Magazine article Science News

New UN Soil Survey: The Dirt on Erosion

Magazine article Science News

New UN Soil Survey: The Dirt on Erosion

Article excerpt

Since World War II, more than 3 billion acres of agricultural land -- an area larger than China and India combined -- have been damaged by human actions and may prove costly or impossible to reclaim. This and related findings presented in a new United Nations report "confirm our worst fears about the degree to which soils are eroding and being degraded around the planet," says James G. Speth, president of the World Resources Institute (WRI) in Washington, D.C. It topsoil erosion continues at post-World War II rates, feeding an exploding world population could prove extremely difficult, he says.

"Each year the world's farmers are trying to feed 92 million more people with 24 billion tons less topsoil," comments agricultural economist Lester R. Brown, president of the Worldwatch Institute in Washington, D.C. "You don't have to have a Ph.D. in agronomy to understand that those two trends can't both continue indefinitely."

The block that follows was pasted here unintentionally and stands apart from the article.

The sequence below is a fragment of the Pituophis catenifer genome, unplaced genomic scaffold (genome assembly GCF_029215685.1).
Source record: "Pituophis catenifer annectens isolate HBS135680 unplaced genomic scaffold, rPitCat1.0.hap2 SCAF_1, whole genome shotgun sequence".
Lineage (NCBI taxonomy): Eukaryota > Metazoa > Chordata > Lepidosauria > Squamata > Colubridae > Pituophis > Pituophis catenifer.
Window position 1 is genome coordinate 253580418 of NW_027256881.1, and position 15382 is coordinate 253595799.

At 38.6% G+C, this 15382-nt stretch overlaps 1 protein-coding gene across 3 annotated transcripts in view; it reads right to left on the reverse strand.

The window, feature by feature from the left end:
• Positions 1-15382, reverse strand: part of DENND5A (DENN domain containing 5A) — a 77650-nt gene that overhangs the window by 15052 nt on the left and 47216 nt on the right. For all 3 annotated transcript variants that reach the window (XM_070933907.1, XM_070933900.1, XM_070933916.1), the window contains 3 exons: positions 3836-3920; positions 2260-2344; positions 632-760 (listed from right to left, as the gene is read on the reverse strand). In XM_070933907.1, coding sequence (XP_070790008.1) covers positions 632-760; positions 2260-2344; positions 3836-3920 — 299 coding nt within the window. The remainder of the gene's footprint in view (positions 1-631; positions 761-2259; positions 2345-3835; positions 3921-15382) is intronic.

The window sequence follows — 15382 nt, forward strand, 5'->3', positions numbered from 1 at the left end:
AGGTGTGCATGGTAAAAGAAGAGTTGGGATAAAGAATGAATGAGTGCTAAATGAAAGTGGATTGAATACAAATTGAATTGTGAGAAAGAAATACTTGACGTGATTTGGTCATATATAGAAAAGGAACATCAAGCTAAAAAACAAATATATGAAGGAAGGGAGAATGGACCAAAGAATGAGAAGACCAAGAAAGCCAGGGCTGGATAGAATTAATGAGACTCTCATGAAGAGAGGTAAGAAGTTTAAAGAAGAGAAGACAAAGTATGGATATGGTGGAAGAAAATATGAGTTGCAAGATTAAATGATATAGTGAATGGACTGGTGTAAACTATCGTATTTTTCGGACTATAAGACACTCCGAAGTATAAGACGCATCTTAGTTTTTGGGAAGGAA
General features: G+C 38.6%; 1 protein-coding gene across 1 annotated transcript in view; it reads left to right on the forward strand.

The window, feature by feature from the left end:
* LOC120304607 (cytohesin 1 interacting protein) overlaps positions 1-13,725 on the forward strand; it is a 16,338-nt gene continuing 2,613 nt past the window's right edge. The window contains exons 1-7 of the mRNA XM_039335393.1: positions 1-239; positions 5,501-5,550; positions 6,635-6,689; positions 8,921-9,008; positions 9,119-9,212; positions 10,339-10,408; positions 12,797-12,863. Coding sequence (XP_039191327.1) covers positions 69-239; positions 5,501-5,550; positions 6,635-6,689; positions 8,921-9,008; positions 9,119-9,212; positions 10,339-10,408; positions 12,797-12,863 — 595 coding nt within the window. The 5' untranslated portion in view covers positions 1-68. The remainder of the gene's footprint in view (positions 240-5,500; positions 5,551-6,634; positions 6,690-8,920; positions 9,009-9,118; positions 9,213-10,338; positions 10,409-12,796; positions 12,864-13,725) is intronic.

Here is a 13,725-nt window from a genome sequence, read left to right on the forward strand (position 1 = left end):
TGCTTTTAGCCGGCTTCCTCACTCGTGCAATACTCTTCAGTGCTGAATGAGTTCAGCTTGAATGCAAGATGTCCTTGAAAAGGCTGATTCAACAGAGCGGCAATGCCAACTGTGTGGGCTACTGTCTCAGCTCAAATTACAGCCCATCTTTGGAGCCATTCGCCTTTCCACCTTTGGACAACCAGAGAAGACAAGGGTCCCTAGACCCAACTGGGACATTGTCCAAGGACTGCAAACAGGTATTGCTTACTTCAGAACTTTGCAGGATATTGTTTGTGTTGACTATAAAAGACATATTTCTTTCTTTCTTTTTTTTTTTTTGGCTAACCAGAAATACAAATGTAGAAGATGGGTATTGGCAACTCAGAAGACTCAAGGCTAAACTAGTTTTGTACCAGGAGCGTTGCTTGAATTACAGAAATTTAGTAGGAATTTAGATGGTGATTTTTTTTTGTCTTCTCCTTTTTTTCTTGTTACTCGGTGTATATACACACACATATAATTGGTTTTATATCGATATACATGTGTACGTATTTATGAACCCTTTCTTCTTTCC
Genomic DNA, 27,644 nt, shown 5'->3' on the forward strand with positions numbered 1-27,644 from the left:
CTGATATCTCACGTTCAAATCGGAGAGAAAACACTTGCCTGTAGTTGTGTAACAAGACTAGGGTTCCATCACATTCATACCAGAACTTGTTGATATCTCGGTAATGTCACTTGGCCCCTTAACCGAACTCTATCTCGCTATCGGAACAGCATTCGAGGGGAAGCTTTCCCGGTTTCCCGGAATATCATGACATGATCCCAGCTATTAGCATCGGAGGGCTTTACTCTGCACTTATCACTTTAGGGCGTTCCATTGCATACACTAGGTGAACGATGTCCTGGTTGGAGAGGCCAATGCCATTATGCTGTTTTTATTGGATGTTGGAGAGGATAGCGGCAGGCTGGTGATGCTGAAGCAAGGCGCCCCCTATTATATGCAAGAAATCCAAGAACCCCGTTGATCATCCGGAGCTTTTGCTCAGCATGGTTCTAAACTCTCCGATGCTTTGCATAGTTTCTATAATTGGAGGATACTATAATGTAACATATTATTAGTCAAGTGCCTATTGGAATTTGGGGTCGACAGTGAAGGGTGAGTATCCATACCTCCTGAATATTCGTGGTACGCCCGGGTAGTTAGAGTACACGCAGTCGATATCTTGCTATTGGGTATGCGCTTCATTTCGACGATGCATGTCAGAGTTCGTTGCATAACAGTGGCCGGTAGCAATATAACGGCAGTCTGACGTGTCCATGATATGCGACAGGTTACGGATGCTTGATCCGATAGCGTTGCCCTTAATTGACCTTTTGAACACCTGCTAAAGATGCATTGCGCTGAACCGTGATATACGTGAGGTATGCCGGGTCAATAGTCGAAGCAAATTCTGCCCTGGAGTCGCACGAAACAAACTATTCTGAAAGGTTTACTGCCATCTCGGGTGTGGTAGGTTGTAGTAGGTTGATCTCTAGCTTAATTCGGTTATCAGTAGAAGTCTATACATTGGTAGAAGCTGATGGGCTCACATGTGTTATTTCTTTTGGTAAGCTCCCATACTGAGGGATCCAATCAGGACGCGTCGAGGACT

WRI released the UN-sponsored survey -- the first ever to chart soil health globally -- last week. The findings indicate that nearly 22 million acres of the world's land can no longer support vegetation and may have little hope of recovery. Another 740 million acres will require a restoration effort larger than most developing nations could organize. Some 2.3 billion acres more -- an area about the size of the United States -- require major and costly reclamation efforts, such as installation of drainage ditches.

In addition to erosion from wind and water, the survey mapped soil degradation from chemical sources, such as excessive levels of salt or pollution, and from physical sources, such as livestock or heavy machinery. The UN team of roughly 200 analysts attributes:

* 35 percent of soil erosion to livestock overgrazing, a problem that appears most widespread in Africa and Oceania. …

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